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Lifestyle Home & Garden

Mow fall leaves into lawn to boost soil

Is there such thing as leaf-cycling? I grass-cycle. Do leaves add fertilizer to lawns like grass clippings do? How deep can I make the shredded leaves?

Green organic materials are high in nitrogen. Grass-cycling can add as much as half of your lawn's yearly nitrogen fertilizer. Brown organic materials, such as leaves, improve soil structure and add some nitrogen, though not as much as is added by the same weight of grass clippings.

By all means, leaf-cycle by mowing your fallen leaves and grass. You should be able to see grass blades above the shredded leaves. Save excess shredded leaves in a pile and use them as mulch or organic amendment next growing season.

The pH of my vegetable garden is 7.5. Do I need to lower it? I add leaves and organics this time of year.

The optimum soil pH is 6.0 to 6.8 for a vegetable garden. Most vegetables will even grow reasonably well in a pH of 5.5 to 7, but at 7.4 or higher it is way too alkaline and time to lower the pH.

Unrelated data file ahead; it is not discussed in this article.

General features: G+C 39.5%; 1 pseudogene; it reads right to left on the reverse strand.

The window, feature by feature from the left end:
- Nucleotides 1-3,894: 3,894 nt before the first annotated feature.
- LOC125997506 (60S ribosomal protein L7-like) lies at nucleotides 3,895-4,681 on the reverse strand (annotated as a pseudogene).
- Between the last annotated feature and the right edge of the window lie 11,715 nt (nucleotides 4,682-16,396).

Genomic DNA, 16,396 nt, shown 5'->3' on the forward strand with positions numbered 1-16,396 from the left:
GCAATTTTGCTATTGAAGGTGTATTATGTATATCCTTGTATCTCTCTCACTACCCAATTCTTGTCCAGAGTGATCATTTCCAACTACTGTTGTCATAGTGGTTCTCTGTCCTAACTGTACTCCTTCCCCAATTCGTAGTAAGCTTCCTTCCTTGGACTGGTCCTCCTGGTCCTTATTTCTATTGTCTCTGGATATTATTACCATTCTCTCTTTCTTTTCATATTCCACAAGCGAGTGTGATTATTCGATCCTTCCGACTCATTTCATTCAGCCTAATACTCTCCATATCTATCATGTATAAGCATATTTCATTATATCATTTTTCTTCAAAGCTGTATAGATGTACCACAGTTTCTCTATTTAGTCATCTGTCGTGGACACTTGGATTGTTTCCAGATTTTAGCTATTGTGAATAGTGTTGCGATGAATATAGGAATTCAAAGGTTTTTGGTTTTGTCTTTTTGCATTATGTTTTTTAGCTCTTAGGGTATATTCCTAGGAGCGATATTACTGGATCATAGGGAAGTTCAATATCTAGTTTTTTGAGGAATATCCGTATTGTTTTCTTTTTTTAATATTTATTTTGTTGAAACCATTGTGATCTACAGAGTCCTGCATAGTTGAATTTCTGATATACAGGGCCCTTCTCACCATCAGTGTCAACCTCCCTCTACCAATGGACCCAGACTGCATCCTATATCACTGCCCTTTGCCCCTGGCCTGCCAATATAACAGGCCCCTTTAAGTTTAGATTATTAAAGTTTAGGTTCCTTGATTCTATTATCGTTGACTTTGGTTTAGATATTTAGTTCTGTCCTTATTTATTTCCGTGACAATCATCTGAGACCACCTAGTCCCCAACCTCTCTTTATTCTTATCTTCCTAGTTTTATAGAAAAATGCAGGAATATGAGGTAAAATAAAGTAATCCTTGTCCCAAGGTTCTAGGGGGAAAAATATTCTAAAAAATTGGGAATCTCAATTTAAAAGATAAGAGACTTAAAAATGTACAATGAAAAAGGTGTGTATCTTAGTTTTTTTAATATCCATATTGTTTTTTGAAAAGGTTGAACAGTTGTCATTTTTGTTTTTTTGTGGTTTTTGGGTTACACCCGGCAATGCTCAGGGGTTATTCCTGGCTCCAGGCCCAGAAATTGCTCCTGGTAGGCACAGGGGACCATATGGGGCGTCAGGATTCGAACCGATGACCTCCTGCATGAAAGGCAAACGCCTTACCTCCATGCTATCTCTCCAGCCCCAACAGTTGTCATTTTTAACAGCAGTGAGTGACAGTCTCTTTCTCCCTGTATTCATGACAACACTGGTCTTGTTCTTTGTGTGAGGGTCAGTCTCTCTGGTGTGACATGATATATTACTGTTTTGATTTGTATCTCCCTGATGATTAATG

To lower the pH of a loamy soil to 6.5, apply 18.4 pounds of sulfur per 1,000 square feet. Working sulfur, along with your organic materials, into the soil with tiller or shovel will change your pH much more quickly than spreading sulfur on the surface and covering with organics.

University of Maryland Extension's Home and Garden Information Center offers free gardening and pest information. Call 800-342-2507 or send a question from the website at hgic.umd.edu.

Plant of the week

Dusty Miller

Jacobaea maritima

Few flower garden plants are tough enough to maintain their good looks into winter, but dusty miller can pull it off in mild years. Dusty miller is popular for its silver-white, wooly finely divided foliage. In moonlight, velvety hairs reflect light, adding a striking touch to edging, containers, or beds. Although technically a perennial, dusty miller is usually treated as an annual, since it doesn't hold up into the second summer. It grows 8 to 16 inches tall, depending on the cultivar, in compact clumps. Best in full sun, it will tolerate light shade. It prefers soil high in organic material but performs well in dry sandy soils.

— Ginny Williams

Copyright © 2014, The Baltimore Sun
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